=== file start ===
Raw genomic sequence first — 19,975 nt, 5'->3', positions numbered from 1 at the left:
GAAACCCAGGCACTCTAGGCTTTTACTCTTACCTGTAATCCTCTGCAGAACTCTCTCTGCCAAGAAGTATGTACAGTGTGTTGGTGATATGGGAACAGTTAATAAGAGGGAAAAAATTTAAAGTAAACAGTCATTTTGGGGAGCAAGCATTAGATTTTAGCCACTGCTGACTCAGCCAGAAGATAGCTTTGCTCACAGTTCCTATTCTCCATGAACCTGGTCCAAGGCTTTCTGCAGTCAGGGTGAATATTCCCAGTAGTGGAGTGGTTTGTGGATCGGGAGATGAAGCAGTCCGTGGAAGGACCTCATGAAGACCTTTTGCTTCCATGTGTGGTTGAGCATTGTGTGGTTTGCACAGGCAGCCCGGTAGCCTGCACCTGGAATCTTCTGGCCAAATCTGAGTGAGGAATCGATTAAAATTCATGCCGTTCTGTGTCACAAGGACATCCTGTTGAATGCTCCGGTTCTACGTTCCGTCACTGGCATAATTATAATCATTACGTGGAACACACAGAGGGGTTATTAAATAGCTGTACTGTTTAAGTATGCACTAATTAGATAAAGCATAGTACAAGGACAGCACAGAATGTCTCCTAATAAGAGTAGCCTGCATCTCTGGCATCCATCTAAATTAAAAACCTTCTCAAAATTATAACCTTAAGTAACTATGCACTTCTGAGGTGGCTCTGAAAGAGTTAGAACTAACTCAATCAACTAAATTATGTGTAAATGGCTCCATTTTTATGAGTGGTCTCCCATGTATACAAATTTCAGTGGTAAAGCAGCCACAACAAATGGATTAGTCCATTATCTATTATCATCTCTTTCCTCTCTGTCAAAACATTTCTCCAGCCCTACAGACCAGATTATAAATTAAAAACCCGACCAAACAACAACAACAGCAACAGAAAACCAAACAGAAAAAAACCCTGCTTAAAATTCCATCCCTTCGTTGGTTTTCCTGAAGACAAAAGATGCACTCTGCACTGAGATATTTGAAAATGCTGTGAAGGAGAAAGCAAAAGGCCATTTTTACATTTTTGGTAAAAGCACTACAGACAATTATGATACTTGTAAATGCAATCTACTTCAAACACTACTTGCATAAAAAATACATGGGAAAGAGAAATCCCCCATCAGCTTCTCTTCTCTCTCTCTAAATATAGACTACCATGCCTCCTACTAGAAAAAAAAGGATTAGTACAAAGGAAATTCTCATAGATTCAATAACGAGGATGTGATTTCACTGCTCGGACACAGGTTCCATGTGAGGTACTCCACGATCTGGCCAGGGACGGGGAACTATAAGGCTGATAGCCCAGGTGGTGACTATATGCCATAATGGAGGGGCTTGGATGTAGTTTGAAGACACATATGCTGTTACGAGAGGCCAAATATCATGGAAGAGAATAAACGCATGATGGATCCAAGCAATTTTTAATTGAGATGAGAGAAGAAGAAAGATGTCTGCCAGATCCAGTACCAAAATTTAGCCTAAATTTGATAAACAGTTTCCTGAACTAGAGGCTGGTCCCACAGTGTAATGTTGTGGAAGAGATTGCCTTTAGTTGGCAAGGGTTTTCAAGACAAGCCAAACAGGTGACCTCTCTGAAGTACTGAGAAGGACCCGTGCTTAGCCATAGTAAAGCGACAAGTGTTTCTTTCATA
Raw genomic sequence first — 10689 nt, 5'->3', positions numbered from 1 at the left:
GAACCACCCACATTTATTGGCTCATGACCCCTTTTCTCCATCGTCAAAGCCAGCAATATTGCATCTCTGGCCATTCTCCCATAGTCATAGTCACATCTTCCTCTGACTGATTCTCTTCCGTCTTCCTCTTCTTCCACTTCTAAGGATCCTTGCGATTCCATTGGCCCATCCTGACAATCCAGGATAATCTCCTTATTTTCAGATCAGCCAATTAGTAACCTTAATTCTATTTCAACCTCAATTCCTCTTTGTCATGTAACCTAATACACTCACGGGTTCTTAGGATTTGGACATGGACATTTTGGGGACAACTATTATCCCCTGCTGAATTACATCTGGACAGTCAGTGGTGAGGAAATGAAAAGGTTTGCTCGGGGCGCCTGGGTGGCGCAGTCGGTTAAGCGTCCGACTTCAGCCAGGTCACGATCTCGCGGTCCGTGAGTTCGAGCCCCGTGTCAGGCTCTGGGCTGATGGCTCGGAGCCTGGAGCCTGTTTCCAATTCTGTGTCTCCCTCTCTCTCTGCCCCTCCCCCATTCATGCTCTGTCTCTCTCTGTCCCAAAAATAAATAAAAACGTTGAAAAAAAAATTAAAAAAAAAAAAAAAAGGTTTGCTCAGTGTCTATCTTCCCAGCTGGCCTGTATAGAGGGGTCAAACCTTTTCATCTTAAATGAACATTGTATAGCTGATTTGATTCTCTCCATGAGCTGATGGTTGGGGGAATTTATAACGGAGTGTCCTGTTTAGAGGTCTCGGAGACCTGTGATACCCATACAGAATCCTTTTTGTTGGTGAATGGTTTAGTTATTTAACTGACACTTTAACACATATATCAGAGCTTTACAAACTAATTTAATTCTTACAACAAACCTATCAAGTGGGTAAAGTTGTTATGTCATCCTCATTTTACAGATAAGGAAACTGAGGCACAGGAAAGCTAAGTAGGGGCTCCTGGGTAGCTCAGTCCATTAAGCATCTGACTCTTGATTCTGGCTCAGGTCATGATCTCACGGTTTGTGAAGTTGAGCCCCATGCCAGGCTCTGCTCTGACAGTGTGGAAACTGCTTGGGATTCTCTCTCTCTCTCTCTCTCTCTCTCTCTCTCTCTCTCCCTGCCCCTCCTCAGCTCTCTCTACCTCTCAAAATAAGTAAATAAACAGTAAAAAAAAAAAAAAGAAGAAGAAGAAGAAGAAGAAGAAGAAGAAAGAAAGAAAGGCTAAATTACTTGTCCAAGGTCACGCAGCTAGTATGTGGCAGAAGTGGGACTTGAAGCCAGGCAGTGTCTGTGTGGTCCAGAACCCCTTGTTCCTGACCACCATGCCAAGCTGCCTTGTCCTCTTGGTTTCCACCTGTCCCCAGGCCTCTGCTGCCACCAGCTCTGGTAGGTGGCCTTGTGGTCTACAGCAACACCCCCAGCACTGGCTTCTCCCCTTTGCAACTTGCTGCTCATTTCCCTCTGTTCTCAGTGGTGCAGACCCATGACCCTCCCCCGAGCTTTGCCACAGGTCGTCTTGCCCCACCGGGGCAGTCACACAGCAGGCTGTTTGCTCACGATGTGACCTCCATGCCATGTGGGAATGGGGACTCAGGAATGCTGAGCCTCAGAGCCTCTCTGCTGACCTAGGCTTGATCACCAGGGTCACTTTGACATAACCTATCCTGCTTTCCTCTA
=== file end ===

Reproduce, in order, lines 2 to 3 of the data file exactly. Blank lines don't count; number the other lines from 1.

GAAACCCAGGCACTCTAGGCTTTTACTCTTACCTGTAATCCTCTGCAGAACTCTCTCTGCCAAGAAGTATGTACAGTGTGTTGGTGATATGGGAACAGTTAATAAGAGGGAAAAAATTTAAAGTAAACAGTCATTTTGGGGAGCAAGCATTAGATTTTAGCCACTGCTGACTCAGCCAGAAGATAGCTTTGCTCACAGTTCCTATTCTCCATGAACCTGGTCCAAGGCTTTCTGCAGTCAGGGTGAATATTCCCAGTAGTGGAGTGGTTTGTGGATCGGGAGATGAAGCAGTCCGTGGAAGGACCTCATGAAGACCTTTTGCTTCCATGTGTGGTTGAGCATTGTGTGGTTTGCACAGGCAGCCCGGTAGCCTGCACCTGGAATCTTCTGGCCAAATCTGAGTGAGGAATCGATTAAAATTCATGCCGTTCTGTGTCACAAGGACATCCTGTTGAATGCTCCGGTTCTACGTTCCGTCACTGGCATAATTATAATCATTACGTGGAACACACAGAGGGGTTATTAAATAGCTGTACTGTTTAAGTATGCACTAATTAGATAAAGCATAGTACAAGGACAGCACAGAATGTCTCCTAATAAGAGTAGCCTGCATCTCTGGCATCCATCTAAATTAAAAACCTTCTCAAAATTATAACCTTAAGTAACTATGCACTTCTGAGGTGGCTCTGAAAGAGTTAGAACTAACTCAATCAACTAAATTATGTGTAAATGGCTCCATTTTTATGAGTGGTCTCCCATGTATACAAATTTCAGTGGTAAAGCAGCCACAACAAATGGATTAGTCCATTATCTATTATCATCTCTTTCCTCTCTGTCAAAACATTTCTCCAGCCCTACAGACCAGATTATAAATTAAAAACCCGACCAAACAACAACAACAGCAACAGAAAACCAAACAGAAAAAAACCCTGCTTAAAATTCCATCCCTTCGTTGGTTTTCCTGAAGACAAAAGATGCACTCTGCACTGAGATATTTGAAAATGCTGTGAAGGAGAAAGCAAAAGGCCATTTTTACATTTTTGGTAAAAGCACTACAGACAATTATGATACTTGTAAATGCAATCTACTTCAAACACTACTTGCATAAAAAATACATGGGAAAGAGAAATCCCCCATCAGCTTCTCTTCTCTCTCTCTAAATATAGACTACCATGCCTCCTACTAGAAAAAAAAGGATTAGTACAAAGGAAATTCTCATAGATTCAATAACGAGGATGTGATTTCACTGCTCGGACACAGGTTCCATGTGAGGTACTCCACGATCTGGCCAGGGACGGGGAACTATAAGGCTGATAGCCCAGGTGGTGACTATATGCCATAATGGAGGGGCTTGGATGTAGTTTGAAGACACATATGCTGTTACGAGAGGCCAAATATCATGGAAGAGAATAAACGCATGATGGATCCAAGCAATTTTTAATTGAGATGAGAGAAGAAGAAAGATGTCTGCCAGATCCAGTACCAAAATTTAGCCTAAATTTGATAAACAGTTTCCTGAACTAGAGGCTGGTCCCACAGTGTAATGTTGTGGAAGAGATTGCCTTTAGTTGGCAAGGGTTTTCAAGACAAGCCAAACAGGTGACCTCTCTGAAGTACTGAGAAGGACCCGTGCTTAGCCATAGTAAAGCGACAAGTGTTTCTTTCATA
Raw genomic sequence first — 10689 nt, 5'->3', positions numbered from 1 at the left: